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Central Coast Vineyard Team.

(Paul Skinner of Terra Spase, Inc. in St. Helena, Calif., recently studied the application of mulch made from chipped, noncom posted, landscaping waste. He demonstrated that the use of green waste on the soil surface of hillside vineyards can be a practical alternative to straw mulch.)

Napa County vineyards are under extreme pressure to address view-shed concerns, water quantity and quality issues and soil erosion. Napa County's Hillside Farming Ordinance restricts new vineyards to slopes of less than 30% and limits annual soil loss to 5 tons/acre/year. This ordinance also specifies straw as the mulching material to be used for erosion control. Several limitations of straw include its cost and need for reapplication each year. (Straw washes into drains and waterways if nor crimped in properly.) Finally, straw has very little effect on soil organic matter levels. Green landscaping mulch could provide an alternative to straw mulch, with added benefits of improving organic matter levels.

Through a grant from the California Integrated Waste Management Board, Paul Skinner, from a local waste management company and UC Davis soil scientist Vic Claasen, studied a potentially beneficial use for green waste. The waste material being evaluated as mulch in this study is chipped yard trimmings that have not been composted but have been passed through a screen. It is relatively free of plastic and glass. Organic waste materials have been applied to German and French vineyards for decades, and many of these vineyards are farmed straight down 30% sloping hillsides, with low levels of pollutants entering the waterways. Napa County soils vary widely, but many of them, like German and French soils, are more stable if farmed downhill.

Treatments that Skinner utilized were surface applied mulch to cover and noncover cropped rows in 1 and 3 inch-thick layers. Controls were straw-mulched only. Plastic aprons were placed below the treated rows, and 55-gallon barrels were positioned sub-grade below the aprons to catch initial storm runoff. Soil moisture monitoring was also conducted.

One of the sites treated had a 16% slope. The 1 and 3-inch layers of mulch applied over the tilled soil reduced soil erosion by 5% and 10%. Three inches of mulch over a grass cover crop reduced soil loss by 70% in comparison to the straw mulch control. Another site had 28% slopes and the 1 and 3-inch mulches reduced soil loss by 28% and 70%.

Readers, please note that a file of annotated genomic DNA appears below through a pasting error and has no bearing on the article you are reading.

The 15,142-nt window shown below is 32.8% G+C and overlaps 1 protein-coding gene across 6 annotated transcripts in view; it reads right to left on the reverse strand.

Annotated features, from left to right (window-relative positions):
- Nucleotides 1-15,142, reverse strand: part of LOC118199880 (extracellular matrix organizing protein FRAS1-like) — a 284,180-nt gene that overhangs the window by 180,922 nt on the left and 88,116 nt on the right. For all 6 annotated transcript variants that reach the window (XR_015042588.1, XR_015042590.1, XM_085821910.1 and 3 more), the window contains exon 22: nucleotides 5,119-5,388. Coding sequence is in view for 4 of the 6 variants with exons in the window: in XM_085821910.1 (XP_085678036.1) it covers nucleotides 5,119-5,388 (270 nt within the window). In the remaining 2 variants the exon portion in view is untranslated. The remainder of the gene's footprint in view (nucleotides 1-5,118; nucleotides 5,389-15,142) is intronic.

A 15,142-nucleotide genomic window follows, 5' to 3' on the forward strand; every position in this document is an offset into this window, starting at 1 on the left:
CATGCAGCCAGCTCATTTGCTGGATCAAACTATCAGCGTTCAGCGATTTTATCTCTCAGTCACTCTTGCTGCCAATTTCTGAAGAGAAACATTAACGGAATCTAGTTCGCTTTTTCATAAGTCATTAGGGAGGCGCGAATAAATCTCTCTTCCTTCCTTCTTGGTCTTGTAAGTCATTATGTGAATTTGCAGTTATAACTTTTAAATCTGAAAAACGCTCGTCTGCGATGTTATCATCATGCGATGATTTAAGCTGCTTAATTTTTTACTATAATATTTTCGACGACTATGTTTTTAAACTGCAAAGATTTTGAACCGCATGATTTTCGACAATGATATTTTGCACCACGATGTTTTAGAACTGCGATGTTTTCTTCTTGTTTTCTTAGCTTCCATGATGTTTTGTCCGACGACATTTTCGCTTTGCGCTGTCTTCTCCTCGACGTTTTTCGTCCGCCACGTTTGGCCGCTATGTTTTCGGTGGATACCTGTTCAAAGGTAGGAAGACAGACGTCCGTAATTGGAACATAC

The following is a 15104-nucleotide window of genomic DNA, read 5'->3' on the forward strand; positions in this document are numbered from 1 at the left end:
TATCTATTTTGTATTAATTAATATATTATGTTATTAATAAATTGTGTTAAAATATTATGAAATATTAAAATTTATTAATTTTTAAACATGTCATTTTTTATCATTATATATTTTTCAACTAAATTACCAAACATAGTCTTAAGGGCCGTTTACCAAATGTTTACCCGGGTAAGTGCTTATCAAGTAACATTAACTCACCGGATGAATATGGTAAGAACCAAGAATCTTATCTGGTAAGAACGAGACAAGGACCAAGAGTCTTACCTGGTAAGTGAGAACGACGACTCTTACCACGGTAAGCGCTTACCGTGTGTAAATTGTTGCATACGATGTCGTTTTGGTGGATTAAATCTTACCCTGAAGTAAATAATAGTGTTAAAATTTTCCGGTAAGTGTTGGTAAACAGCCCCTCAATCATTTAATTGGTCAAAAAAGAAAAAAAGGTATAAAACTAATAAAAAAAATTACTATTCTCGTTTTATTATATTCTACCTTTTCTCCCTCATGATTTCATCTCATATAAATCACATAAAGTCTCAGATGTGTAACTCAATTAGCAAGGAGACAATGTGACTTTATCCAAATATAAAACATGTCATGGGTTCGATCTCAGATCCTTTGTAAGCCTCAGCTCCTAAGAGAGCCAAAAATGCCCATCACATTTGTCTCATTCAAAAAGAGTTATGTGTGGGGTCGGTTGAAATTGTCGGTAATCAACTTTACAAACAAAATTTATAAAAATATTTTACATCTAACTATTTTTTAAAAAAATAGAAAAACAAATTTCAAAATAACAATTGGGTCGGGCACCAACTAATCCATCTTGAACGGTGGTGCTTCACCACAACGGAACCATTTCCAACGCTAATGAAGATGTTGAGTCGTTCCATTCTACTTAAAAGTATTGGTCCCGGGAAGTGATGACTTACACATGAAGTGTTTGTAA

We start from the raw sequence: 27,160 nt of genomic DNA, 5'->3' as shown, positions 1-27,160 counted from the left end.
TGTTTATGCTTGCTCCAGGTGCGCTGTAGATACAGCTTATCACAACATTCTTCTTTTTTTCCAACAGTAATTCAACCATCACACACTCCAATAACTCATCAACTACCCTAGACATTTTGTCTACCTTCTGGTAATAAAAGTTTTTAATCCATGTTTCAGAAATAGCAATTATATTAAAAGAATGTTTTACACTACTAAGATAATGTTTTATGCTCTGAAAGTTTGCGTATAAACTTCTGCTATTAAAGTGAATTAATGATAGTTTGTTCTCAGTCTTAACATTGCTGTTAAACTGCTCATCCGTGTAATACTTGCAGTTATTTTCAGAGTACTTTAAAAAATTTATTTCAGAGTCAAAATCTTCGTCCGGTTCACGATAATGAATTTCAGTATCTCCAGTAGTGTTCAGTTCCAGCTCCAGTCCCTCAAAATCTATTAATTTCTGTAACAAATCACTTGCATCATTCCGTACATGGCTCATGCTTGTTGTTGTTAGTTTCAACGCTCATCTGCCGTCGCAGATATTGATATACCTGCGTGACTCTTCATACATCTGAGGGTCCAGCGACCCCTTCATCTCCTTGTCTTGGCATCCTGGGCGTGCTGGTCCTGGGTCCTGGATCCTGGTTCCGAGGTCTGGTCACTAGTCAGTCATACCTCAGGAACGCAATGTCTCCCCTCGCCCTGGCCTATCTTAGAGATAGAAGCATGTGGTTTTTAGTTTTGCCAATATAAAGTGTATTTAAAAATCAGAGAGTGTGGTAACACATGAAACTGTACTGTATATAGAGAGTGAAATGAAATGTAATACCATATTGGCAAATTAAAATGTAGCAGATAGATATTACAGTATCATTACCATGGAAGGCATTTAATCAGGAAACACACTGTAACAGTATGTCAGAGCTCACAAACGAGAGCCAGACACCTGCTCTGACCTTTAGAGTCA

Mulch contributed very low levels of salts to runoff, and in the case of nitrate, less was contributed than from the straw control. There were some sediment surges coming from the mulched plots, but U.S. Geological Survey water quality parameters, considered typical for freshwater streams, were not exceeded. In a newly planted vineyard, and at the end of the first rainy season, soil loss in the treated area was reduced by 60% and 80% in the 1 and 3-inch mulches, compared to the control.

Mature vines, in the composted mulch plots, had increased nitrogen and potassium in leaf samples during mid-season of the first year. Mature vines also had increased pruning weights and cluster weights at the end of the first growing season. Mature and young vines had increased shoot lengths in the 3-inch mulch treatment at the beginning of the second growing season. The best overall treatment proved to be the 5-inch mulch combined with the cover crop. Some nutrients are supplied by the mulch, soil moisture conditions are improved and less soil leaves the site under this combined treatment.

Mulch applications are definitely beneficial. Costs of mulch are low, often a few dollars per ton. Hauling and application are expensive, but specialized trucks and application equipment are available.

(For more information, contact the Central Coast Vineyard Team at P.O. Box 840, Templeton, Calif. 93465, phone (805) 434-4848 or fax (805) 434-4854.)
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Title Annotation:mulch study
Publication:Wines & Vines
Article Type:Brief Article
Geographic Code:1USA
Date:Jun 1, 2002
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